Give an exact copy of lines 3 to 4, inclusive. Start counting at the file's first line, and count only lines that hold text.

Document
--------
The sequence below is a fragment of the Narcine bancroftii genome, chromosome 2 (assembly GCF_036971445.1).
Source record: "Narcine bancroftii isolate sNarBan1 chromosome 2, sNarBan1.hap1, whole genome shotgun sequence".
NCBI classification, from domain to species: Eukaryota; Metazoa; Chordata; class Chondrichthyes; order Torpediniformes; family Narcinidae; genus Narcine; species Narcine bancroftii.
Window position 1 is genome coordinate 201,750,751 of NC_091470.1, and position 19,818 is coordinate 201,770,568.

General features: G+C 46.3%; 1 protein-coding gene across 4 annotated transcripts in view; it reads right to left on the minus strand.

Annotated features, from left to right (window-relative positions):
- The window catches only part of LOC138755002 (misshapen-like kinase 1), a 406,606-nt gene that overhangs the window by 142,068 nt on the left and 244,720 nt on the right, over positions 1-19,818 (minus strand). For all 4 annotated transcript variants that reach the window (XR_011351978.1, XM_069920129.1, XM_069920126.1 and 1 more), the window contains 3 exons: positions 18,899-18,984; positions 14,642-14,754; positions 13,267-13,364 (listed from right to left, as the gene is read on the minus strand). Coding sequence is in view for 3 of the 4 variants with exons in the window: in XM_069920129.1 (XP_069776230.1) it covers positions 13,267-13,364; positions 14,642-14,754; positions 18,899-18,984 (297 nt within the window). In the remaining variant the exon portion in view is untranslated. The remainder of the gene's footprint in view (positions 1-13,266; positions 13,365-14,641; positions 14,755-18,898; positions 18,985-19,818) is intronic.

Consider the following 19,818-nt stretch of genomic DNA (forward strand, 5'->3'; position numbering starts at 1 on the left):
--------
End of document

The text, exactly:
NCBI classification, from domain to species: Eukaryota; Metazoa; Chordata; class Chondrichthyes; order Torpediniformes; family Narcinidae; genus Narcine; species Narcine bancroftii.
Window position 1 is genome coordinate 201,750,751 of NC_091470.1, and position 19,818 is coordinate 201,770,568.